Who was Concha La Peñaranda?
I felt quite sad when I heard about the death of the great researcher from Murcia, José Gelardo, as he was a good friend whom I admired for many years. Right away, I thought about something pending that we wanted to find out: whether a cantaora murdered in Valencia in 1889, Concepción Rodríguez y Calvo, was the same person as La Peñaranda. There
I felt quite sad when I heard about the death of the great researcher from Murcia, José Gelardo, as he was a good friend whom I admired for many years. Right away, I thought about something pending that we wanted to find out: whether a cantaora murdered in Valencia in 1889, Concepción Rodríguez y Calvo, was the same person as La Peñaranda. There is no question that the woman murdered in Valencia was a cantaora. Whether, as Gelardo claimed, she was La Peñaranda, the famous cantaora who achieved great success performing at Café Burrero, is less likely. I discussed this matter with him and he asked me to forward any information I was able to gather about this, but I put this project on hold, among other things because it never crossed my mind that my good friend would die so soon.
The only poster showing “Concepción Peñaranda (a) La Cartagenera”, just like that, was published in my book El Cartel maldito about the life and death of Juan Reyes Osuna El Canario. When Gelardo saw that poster, he called me and told me he had started to doubt whether the cantaora murdered in Valencia was in fact La Peñaranda, because in that poster this artist shows up as “Concepción Peñaranda”, that is Peñaranda as her surname, not as a stage name (which shows up as La Cartagenera instead). Interestingly, whoever made that historic poster didn’t make any mistakes with any of the other artists featured, and I wonder why they would have made a mistake precisely with this artist.
It’s clear that the actual name of La Peñaranda was “Concepción Peñaranda” and not “Concepción Rodríguez”, and that the latter, murdered in Valencia, was a different artist. Fernando el de Triana wrote about La Peñaranda in his book Arte y artistas Flamencos (Madrid, 1935), and he referred to her as La Cartagenera, as it’s written in that poster. If the famous La Peñaranda had been murdered, wouldn’t Fernando have told us about it, like he did with El Canario? He would have certainly done so, because this writer from Triana had attended her performances, and according to what he wrote about her, it’s obvious that he admired her as an artist. Likewise, Núñez del Prado wrote about La Peñaranda in his book Cantaores andaluces (1904), and it’s noteworthy that he didn’t say anything about her tragic death, considering how prone he was to lurid details.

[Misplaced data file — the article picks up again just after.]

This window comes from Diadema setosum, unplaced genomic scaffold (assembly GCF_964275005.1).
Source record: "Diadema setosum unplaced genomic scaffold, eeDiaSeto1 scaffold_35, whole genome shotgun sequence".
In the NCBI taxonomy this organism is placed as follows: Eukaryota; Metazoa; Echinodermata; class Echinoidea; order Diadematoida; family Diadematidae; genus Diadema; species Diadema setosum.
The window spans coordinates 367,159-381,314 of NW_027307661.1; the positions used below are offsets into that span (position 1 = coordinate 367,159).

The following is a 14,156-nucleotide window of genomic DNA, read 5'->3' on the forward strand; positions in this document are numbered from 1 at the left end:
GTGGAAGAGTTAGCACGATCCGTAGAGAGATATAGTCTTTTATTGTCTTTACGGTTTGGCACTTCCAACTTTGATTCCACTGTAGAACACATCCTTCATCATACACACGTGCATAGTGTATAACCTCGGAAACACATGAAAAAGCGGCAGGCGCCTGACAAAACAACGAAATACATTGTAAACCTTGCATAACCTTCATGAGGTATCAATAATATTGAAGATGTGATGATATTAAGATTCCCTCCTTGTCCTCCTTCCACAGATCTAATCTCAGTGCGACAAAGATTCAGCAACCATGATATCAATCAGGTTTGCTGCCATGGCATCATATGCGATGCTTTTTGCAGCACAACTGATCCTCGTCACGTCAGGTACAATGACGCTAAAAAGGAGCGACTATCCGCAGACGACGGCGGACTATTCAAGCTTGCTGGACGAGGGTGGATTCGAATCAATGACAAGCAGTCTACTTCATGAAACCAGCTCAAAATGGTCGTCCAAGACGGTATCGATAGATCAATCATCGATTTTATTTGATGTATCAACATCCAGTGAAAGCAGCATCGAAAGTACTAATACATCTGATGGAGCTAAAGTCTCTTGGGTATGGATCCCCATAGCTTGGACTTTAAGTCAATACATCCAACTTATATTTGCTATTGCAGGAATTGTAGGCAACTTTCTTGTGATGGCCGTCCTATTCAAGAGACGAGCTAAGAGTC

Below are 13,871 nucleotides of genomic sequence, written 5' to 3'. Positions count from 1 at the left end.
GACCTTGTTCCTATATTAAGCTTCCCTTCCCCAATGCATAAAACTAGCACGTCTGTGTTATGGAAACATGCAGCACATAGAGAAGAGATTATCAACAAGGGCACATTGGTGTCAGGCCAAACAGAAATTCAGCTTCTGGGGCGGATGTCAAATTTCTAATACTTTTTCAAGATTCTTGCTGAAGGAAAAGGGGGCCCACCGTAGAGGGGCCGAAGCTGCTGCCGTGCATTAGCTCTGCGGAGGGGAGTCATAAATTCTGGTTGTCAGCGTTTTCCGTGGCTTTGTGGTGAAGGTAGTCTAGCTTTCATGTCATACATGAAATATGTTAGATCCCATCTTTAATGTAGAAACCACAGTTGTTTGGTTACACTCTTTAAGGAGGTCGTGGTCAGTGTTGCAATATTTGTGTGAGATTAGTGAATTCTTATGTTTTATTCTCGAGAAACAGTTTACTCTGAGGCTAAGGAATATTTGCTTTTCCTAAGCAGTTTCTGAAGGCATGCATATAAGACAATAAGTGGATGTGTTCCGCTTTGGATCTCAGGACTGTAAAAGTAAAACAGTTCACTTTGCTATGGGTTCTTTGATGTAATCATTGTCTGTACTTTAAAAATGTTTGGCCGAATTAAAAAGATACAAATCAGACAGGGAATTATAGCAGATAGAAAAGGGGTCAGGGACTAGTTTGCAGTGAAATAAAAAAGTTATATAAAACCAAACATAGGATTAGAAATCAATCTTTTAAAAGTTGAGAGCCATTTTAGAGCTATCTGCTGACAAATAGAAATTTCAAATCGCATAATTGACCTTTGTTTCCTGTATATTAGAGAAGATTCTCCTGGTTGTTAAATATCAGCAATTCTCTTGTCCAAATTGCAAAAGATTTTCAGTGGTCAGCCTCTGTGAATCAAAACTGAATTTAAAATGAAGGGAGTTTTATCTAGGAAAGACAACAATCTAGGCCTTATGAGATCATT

It’s true that La Peñaranda vanished from the historical record in the 1880s, but this also happened with many cantaoras and cantaores. José Gelardo was unable to find in Málaga the birth certificate of Concepción Rodríguez y Calvo, the unfortunate cantaora murdered in Valencia. I managed to find it, and this is the main information that appears in the document:
Concepción Rodríguez y Calvo, daughter of Rafael Rodríguez Díaz and Agustina Calvo Delgado. The girl was born on December 31, 1863, on 74 Lagunillas street in Málaga. Interestingly, her maternal grandmother was from Cartagena, so there is the possibility that Concepción Rodríguez got the stage name La Cartageneraafter her grandmother. However, I think that the fact that the poster shows Concepción Peñaranda La Cartagenera (not Concepción Rodríguez) settles the matter as to whether they were the same person or not. So, which of them was the celebrated Concha La Peñaranda?
I think it would be very odd if Concepción Rodríguez, from Málaga, was La Peñaranda, because why would she get “Peñaranda” as a stage name, if that surname doesn’t show up as any of her parents’ or grandparents’ surnames? Thus, like I told José Gelardo, I’m absolutely certain that the cantaora murdered in Valencia was Concha1 La Cantaora, who apparently was the sister of Niño de San Roque. The real, authentic La Peñarandawas Concepción Peñaranda, the one who shows up in the 1885 poster, alongside El Canario de Álora, El Canario Chico, La Serrana, Antonio el Pintor, Lamparilla and La Carbonera, among other famous artists.
I promise to shed light soon on this mystery as a tribute to my dear friend José Gelardo, who wrote about this celebrated artist in 2007, in his great book about El Rojo el Alpargatero. I don’t mean to call him out, less so after his death, but rather to fulfil my promise of sorting out a matter he lost a lot of sleep over.
1 Translation note: “Concha” is a common Spanish nickname for “Concepción”
Translated by P. Young